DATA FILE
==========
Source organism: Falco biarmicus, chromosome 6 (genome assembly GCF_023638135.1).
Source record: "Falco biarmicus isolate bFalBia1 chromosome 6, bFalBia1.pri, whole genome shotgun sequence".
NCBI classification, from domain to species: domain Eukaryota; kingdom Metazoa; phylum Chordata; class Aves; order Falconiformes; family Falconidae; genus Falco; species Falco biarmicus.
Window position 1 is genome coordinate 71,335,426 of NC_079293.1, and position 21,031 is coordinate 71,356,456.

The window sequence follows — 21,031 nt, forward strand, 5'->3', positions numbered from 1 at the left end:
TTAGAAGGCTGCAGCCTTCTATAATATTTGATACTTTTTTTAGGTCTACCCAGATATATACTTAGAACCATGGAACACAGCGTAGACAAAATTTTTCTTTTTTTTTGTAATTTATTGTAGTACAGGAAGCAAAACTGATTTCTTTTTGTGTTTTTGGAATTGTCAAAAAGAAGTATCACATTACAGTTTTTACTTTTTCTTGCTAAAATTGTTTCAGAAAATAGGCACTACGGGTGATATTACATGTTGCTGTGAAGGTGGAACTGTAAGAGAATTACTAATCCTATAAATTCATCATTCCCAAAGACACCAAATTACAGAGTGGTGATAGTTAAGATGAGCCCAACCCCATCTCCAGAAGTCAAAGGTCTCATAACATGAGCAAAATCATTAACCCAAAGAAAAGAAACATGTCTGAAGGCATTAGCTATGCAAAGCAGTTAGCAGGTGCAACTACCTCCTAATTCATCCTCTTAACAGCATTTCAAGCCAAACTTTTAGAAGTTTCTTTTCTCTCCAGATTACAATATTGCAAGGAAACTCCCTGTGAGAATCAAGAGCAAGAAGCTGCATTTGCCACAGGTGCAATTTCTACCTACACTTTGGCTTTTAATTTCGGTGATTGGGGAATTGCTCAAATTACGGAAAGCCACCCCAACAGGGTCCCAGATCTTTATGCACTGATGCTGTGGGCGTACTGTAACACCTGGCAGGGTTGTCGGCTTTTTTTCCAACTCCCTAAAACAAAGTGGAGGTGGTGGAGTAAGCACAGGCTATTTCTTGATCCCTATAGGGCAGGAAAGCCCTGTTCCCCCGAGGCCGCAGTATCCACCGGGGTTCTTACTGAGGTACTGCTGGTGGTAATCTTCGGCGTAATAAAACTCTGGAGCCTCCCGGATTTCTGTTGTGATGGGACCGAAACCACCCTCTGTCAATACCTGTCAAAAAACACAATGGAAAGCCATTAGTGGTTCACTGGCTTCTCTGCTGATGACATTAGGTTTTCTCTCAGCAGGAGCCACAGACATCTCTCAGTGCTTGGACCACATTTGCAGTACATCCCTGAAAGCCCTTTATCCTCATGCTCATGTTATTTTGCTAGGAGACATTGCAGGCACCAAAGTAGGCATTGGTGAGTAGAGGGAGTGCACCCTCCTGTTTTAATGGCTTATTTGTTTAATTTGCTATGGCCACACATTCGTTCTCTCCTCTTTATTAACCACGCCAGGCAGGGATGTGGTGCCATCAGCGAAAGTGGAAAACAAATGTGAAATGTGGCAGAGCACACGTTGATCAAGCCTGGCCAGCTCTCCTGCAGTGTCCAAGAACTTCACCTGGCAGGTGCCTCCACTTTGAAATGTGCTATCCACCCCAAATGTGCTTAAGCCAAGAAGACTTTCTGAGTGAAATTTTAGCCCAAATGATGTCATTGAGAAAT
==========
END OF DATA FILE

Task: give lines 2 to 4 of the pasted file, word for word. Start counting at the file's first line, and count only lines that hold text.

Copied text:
Source record: "Falco biarmicus isolate bFalBia1 chromosome 6, bFalBia1.pri, whole genome shotgun sequence".
NCBI classification, from domain to species: domain Eukaryota; kingdom Metazoa; phylum Chordata; class Aves; order Falconiformes; family Falconidae; genus Falco; species Falco biarmicus.
Window position 1 is genome coordinate 71,335,426 of NC_079293.1, and position 21,031 is coordinate 71,356,456.